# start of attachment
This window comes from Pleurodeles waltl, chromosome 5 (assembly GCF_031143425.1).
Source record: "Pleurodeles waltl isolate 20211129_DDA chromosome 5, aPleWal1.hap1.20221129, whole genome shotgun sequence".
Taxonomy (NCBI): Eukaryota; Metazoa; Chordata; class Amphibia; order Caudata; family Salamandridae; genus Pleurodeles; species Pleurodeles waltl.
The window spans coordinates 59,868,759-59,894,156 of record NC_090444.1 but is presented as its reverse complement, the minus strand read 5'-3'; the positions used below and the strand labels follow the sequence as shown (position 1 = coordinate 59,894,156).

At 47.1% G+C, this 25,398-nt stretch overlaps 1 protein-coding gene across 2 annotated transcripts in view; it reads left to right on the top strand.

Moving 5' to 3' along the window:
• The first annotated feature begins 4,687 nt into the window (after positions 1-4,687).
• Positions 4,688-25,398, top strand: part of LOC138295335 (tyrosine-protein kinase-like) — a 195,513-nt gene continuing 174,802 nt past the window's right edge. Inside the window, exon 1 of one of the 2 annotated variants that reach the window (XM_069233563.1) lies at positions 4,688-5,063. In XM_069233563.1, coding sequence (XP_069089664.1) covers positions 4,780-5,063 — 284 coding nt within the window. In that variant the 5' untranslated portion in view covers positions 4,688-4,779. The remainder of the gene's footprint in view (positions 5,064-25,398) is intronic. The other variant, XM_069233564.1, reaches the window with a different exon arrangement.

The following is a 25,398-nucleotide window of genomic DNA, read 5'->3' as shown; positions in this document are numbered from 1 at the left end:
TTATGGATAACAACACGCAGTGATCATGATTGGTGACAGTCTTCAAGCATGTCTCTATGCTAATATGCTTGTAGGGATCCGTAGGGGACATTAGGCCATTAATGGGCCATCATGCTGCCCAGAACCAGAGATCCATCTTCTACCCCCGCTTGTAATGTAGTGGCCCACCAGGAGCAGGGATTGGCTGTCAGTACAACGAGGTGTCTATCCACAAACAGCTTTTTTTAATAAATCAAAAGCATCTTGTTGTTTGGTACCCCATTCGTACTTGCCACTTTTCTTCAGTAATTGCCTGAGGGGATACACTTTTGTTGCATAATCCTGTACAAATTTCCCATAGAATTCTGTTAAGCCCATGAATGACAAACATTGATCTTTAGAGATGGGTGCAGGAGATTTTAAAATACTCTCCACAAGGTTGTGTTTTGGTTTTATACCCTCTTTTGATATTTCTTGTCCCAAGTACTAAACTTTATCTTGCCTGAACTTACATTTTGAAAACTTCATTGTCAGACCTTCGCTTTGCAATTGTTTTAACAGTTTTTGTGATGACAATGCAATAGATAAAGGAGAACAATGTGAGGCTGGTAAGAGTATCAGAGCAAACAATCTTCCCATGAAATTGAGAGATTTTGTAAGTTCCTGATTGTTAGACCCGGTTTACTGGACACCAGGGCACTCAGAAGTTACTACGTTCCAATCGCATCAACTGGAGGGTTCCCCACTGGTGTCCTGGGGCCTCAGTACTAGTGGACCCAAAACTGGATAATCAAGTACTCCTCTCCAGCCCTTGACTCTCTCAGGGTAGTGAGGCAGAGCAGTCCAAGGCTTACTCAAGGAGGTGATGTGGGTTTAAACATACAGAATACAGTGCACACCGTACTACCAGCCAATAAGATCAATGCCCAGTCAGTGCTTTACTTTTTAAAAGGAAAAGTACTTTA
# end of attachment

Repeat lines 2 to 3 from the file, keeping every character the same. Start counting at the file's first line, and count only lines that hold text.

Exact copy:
Source record: "Pleurodeles waltl isolate 20211129_DDA chromosome 5, aPleWal1.hap1.20221129, whole genome shotgun sequence".
Taxonomy (NCBI): Eukaryota; Metazoa; Chordata; class Amphibia; order Caudata; family Salamandridae; genus Pleurodeles; species Pleurodeles waltl.